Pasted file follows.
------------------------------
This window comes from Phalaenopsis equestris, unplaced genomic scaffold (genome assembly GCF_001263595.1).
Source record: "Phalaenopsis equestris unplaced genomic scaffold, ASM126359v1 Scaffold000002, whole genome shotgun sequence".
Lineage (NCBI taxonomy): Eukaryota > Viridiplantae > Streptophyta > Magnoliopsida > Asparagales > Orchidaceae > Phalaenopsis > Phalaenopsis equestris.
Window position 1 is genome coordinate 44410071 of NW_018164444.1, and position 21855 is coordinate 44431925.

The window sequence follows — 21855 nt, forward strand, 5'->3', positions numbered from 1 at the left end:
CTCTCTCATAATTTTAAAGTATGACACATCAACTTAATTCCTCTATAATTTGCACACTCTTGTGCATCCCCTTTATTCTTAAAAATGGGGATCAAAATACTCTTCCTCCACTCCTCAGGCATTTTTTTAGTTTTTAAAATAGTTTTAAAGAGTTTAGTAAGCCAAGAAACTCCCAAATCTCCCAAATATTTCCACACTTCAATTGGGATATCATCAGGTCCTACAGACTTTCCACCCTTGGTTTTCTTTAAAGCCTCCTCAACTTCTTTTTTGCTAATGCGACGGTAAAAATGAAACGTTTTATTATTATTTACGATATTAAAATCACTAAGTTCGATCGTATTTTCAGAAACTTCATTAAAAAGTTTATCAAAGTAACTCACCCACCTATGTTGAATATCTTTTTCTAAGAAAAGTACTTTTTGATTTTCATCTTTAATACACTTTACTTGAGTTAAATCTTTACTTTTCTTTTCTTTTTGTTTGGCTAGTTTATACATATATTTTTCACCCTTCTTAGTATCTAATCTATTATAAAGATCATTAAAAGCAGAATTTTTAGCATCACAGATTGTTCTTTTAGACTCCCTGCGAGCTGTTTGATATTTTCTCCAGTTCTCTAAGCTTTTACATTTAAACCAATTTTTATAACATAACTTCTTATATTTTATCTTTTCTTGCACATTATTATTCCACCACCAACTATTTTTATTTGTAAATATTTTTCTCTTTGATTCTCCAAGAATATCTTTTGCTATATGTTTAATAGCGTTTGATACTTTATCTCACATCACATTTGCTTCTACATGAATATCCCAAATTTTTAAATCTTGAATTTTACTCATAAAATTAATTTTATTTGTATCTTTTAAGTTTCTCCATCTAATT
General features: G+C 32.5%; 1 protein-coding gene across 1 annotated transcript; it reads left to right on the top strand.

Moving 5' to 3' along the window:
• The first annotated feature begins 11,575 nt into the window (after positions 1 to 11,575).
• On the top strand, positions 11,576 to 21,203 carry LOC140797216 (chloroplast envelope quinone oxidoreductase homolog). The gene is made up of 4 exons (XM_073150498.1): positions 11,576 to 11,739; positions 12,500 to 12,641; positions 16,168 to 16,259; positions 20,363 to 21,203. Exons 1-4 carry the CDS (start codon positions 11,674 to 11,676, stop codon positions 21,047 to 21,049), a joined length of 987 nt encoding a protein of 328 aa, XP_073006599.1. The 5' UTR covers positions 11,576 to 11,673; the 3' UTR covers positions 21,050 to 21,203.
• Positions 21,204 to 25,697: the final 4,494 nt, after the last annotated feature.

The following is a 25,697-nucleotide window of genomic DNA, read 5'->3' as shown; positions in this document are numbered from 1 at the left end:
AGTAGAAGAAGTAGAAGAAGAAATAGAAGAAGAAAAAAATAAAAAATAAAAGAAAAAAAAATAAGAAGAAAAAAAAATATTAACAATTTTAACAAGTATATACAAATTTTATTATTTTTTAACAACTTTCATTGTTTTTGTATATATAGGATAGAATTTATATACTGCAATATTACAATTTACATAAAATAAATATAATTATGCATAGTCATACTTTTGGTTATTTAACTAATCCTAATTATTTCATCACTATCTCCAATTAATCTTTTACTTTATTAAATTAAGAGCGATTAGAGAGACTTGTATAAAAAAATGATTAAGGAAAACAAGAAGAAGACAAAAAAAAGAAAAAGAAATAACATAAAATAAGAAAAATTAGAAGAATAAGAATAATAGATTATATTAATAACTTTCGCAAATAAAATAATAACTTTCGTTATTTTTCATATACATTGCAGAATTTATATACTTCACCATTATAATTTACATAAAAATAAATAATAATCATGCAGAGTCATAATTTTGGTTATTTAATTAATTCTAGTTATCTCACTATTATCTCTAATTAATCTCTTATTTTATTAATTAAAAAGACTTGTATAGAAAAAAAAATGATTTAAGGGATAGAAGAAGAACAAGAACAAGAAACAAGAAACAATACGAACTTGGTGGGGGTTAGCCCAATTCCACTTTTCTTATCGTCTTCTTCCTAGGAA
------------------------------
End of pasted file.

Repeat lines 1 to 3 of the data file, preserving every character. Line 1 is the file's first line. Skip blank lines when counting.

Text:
This window comes from Phalaenopsis equestris, unplaced genomic scaffold (genome assembly GCF_001263595.1).
Source record: "Phalaenopsis equestris unplaced genomic scaffold, ASM126359v1 Scaffold000002, whole genome shotgun sequence".
Lineage (NCBI taxonomy): Eukaryota > Viridiplantae > Streptophyta > Magnoliopsida > Asparagales > Orchidaceae > Phalaenopsis > Phalaenopsis equestris.